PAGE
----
Chose freely what it now so justly rues.
Me miserable! which way shall I fly
Infinite wrath, and infinite despair ?
Which way I fly is hell; myself am hell ;
And in the lowest deep, a lower deep
Still threat'ning to devour me opens wide
To which the hell I suffer seems a heaven.
O then at last relent; is there no place
Left for repentance, none for pardon left?
None left but by submission ; and that word
Disdain forbids me, and my dread of shame
Among the spirits beneath, whom I' seduc'd
With other promises, and other vaunts,
Than to submit, boasting I could subdue
Th’ omnipotent. Ah me! they little know
How dearly I abide that boast so vain,
Under what torments inwardly I groan.
While they adore me on the throne of hell :
With diadem and sceptre high advanc'd
The lower still I fall, only supreme

In misery : such joy ambition finds.
But say I could repent, and could obtain,
By act of grace, my former state; how soon
Would height recall high thoughts, how.soon unsay
What feign'd submission swore! ease would recant
Vows made in pain, as violent and void :
For never can true reconcilement grow
Where wounds of deadly hate have pierc'd so deep:
Which would but lead us to a worse relapse,
And beavier fall: so should I purchase dear
Short intermission, bought with double smart,
This knows my punisher : therefore as far
From granting he, as I from begging peace :
All hope excluded thus, behold instead
Of an outcast, exil'd, his new delight,
Mankind created, and for him this world.
So farewel hope, and with hope farewel fear,
Farewel remorse ; all good to me is lost;
Evil be thou my good : by thee at least
Divided empire with heav'n's King I hold,
By thee, and more than half perhaps will reign ;
As man ere long, and this new world, shall know,

MILTON

ODOCCOD

CHAP. VII.

JUBA AND SYPHAX.

JUB. SYPHAX, I joy to meet thee thus alone. I have observ'd of late thy looks are fall’n, O'ercast with gloomy cares and discontent; Then tell me, Syphax, 1 conjure thee tell me, What are the thoughts that knit thy brow in frowns, And turn thine eyes thus coldly on thy prince?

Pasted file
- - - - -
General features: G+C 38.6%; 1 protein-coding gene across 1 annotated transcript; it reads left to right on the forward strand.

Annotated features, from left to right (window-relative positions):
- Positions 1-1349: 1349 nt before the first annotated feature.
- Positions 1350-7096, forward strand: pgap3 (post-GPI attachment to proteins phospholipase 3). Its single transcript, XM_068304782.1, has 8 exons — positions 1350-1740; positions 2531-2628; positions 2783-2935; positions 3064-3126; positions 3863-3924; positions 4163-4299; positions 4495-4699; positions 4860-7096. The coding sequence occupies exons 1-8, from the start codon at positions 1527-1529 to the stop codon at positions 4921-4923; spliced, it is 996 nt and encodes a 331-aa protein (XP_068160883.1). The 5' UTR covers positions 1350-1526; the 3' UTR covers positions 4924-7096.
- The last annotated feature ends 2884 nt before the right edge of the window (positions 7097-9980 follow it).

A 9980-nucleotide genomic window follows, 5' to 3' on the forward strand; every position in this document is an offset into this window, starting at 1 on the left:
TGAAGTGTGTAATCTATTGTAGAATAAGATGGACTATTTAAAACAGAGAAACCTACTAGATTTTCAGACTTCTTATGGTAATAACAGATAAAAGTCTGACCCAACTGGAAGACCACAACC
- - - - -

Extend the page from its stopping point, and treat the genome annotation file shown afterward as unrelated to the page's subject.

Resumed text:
SYPH. 'Tis not my talent to conceal my thoughts,
Or carry smiles and sunshine in my face,
When discontent sits heavy at my heart:
I have not yet so much the Roman in me.

JUB. Wl y dost thou cast out such upgen'rous terms
Against the lords and sov'reigns of the world?
Dost thou not see, mankind fall down before them,
And own the force of their superior virtue?
Is there a nation in the wilds of Afric,
Amidst our barren rocks, and burning sands,
That does not tremble at the Roman name?

Syph. Gods! where's the worth that sets this people up Above your own Numidia's tawny sons ? Do they with tougher sinews bend the bow? Or flies the jav’lin swifter to its mark, Launch'd from the vigour of a Roman arm? Who like our active African instructs The fiery steed, and trains him to his hand? Or guides in troops th'embattled elephant, Loaden with war? These, these are arts, my prince, In which your Zama does not stoop to Rome.

JCB. These all are virtues of a meaner rank,
Perfections that are plac'd in bones and nerves,
A Roman soul is bent on higher views;
To civilize the rude unpolish'd world;
To lay it under the restraint of laws;
To make man mild, and sociable to man;
To cultivate the wild licentious savage
Withi wisdom, discipline, and lib’ral arts;
Th' embellishments of life : virtues like these,
Make human nature shine, reform the soul,
And break our fierce barbarians into men.
SYPH. Patience, just Heav'ns Excuse an old man's

warmth.
What are these wondrous civilizing arts,
This Roman polish, and this smooth behaviour,
That render man thus tractable and tame ?

ر